Love film but don't know how to analyse or discuss it? In this Guide, we give you the toolkit to identify and discuss those must know film techniques.
Films take us on journeys; we become immersed in worlds beyond our own. The best films lead us to ask questions about our world as well as ourselves. However, sometimes it can be difficult to translate our reactions to film into meaningful English analysis.
When filmmakers construct their films, they combine multiple techniques together to develop meaning. Film combines visual elements with auditory elements to develop meaning.
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To understand how the various techniques combine to create meaning, watch the following video we have put together that lists the techniques employed in various film scenes.
The list below provides some of the key film techniques for writing about cinematic texts.
There are a huge number of techniques that are used in films to convey meaning. Below are some of the must-know techniques that are included in the glossaries of Matrix English Theory Books.
Camera angles refer to the tilt of the camera in relation to the scene and the characters. Unusual camera angles can emphasise an action sequence, disorientate the audience, and suggest the relationship between characters.
The main angles are:
A shot that marks the passage of time in a film. This is sometimes a series of newspaper headlines, a calendar, tress going through seasonal changes, or the hands turning on a clock.
This bridging shot marks the passing of evening. Note the fast turning of the clock hands and rapid melting of the candle.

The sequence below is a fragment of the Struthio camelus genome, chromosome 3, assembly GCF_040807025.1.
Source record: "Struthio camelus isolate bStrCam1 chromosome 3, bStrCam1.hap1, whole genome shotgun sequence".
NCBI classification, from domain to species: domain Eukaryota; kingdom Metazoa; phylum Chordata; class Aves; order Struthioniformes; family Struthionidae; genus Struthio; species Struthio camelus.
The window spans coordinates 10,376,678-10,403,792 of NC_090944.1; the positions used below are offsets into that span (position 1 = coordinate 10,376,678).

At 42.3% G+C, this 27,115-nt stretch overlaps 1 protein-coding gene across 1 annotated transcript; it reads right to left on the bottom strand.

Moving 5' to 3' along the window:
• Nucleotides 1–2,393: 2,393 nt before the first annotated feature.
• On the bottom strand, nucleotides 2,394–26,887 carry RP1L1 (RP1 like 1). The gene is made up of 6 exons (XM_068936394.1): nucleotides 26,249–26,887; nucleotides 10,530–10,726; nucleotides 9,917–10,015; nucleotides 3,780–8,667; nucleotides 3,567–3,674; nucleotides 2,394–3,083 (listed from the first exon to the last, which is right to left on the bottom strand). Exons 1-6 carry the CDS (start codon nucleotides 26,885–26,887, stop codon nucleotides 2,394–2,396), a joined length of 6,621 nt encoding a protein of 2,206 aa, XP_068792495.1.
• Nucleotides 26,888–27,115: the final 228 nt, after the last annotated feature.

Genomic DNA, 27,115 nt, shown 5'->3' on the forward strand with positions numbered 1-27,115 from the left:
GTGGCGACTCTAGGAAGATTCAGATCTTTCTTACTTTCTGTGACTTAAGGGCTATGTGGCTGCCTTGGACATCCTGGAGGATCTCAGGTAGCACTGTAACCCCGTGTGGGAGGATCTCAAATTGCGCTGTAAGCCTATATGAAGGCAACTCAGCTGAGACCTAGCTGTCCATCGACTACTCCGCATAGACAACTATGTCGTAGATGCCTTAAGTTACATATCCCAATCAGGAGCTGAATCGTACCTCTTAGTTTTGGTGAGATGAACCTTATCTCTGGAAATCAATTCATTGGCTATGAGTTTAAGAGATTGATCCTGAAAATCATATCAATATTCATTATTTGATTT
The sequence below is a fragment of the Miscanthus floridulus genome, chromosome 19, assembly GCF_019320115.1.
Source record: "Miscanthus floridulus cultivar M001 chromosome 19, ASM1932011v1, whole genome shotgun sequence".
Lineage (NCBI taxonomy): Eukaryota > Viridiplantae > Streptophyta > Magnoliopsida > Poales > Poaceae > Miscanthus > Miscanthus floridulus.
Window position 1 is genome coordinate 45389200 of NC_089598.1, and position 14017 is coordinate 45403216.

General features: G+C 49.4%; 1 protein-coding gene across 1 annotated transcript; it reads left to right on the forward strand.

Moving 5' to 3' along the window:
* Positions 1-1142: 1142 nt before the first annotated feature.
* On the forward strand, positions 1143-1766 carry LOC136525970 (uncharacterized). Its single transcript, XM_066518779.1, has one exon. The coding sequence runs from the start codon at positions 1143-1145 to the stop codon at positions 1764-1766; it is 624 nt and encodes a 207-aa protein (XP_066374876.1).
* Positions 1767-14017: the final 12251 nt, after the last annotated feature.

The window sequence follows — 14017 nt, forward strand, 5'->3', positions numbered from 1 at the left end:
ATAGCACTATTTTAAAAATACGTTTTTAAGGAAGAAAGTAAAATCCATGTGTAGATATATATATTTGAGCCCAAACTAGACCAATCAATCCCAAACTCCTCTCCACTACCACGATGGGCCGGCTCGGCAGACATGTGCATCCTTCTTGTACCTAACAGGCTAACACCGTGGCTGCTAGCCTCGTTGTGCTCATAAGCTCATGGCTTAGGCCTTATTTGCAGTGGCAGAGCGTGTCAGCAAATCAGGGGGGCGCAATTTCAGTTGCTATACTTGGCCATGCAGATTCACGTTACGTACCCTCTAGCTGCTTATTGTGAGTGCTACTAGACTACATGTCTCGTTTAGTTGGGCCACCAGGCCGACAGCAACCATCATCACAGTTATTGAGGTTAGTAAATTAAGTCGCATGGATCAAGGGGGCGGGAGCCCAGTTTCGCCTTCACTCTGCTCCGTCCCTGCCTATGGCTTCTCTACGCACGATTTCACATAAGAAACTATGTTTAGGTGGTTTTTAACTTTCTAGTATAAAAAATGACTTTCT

Colour, especially the choice of colour palette or scheme, can reflect the mood of the piece. Colour in a scene can also be enhanced through lighting.
For example, in The Great Gatsby (2013), the use of a vibrant colour scheme reflects the opulent lifestyle of New York elites in the 1920s.
You can learn more about colour symbolism at Studio Binder.
Cucoloris is a lighting technique where an object is placed between the light source and the subject in order to create a patterned shadow. A staple of film noir.
Is an editing technique where actions are established as occurring at the same time. The camera will cut away from one action to another action elsewhere to suggest these things are occurring at the same moment.
A conversation between two characters is called dialogue. Written by scriptwriters to convey the film’s plot, dialogue is also useful in conveying character.
A transition that moves between one shot and another by overlaying one shot and fading the first image out while strengthening the second shot. This can denote daydreams, memories, the passing of time, or signify phone conversations and long-distance communication.
Consider this example from Paul Thomas Anderson’s Inherent Vice (2014):
In this dissolve, we are taken to one of Larry “Doc” Sportello’s memories that are triggered during a phone call.
A dolly is a wheeled cart that the camera and operator are seated on. A dolly shot is a shot where the dolly is pushed along to move with the action. This is similar to a tracking shot, but without the tracks so that the camera can have a broader range of motion.
The video below discusses the difference between dolly shots and zooms and how they can be used (or even combined) to create effects and meaning.